We live so strongly within the boundaries of our own experience. If we long for anything, it is usually for a time past, when we were younger, stronger, better looking, and not yet so bound by decisions we have made. We seldom long for a future where our bodies are less but our spirits and insight are more. Yet, that future is there. It is in the eyes of those who have lived longer, seen more, and come closer to a resolved understanding of their place and purpose on this planet. I feel better as a man, better as a person, and filled with a new sense of challenge and responsibility for having encountered those two old men. Their mortality, so close to the surface, has touched me in some deep and irreducible part of my own being. I feel observed and, in a strange way, renewed. They have given me the gift of their witness and the blessing of their understanding. May I take that gift, learn from it, and find a way to pass it on.
~ Kent Nerburn, Two Old Men in Ordinary Sacred
Photo Credit: va.gov
“Amangiri, ‘peaceful mountain’, is situated in Canyon Point, Southern Utah, close to the border with Arizona. The resort is tucked into a protected valley with sweeping views over colourful, stratified rock towards the Grand Staircase – Escalante National Monument. The resort is a 25-minute drive from the nearest town of Page, Arizona and a 15-minute drive to the shores of Lake Powell. Architecturally, the resort has been designed to blend into the landscape with natural hues, materials and textures a feature of the design. The structures are commanding and in proportion with the scale of the natural surroundings, yet provide an intimate setting from which to view and appreciate the landscape.”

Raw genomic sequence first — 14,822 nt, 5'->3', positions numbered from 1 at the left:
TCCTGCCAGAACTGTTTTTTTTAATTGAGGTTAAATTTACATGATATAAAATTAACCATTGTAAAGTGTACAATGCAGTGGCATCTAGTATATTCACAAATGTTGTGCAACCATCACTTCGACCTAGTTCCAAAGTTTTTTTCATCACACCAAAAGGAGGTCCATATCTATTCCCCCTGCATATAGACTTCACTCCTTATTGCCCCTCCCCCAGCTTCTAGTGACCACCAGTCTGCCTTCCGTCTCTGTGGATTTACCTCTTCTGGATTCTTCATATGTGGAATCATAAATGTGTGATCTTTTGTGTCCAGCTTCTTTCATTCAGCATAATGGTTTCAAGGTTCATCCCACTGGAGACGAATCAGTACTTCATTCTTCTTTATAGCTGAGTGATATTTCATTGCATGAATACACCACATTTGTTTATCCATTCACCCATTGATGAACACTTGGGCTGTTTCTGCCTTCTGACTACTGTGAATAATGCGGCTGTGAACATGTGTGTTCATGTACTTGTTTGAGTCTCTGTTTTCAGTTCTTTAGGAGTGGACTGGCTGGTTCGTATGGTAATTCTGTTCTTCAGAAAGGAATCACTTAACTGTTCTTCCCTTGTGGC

Don’t miss the picture tour for Amangiri: Picture Tour
Source: My Modern Met
cautiously, I allowed
myself to feel good
I found moments of
peace in cheap
just staring at the
knobs of some
or listening to the
rain in the
the less i needed
the better i
~ Charles Bukowski, Let It Enfold You
It’s 8:00 am Friday morning. Delta flight 466, a non-stop to JFK, departing at 8:30.
Hordes of travelers mill around the gate — all restless, anxious, and shifting from one foot to the other waiting for their zone to be called.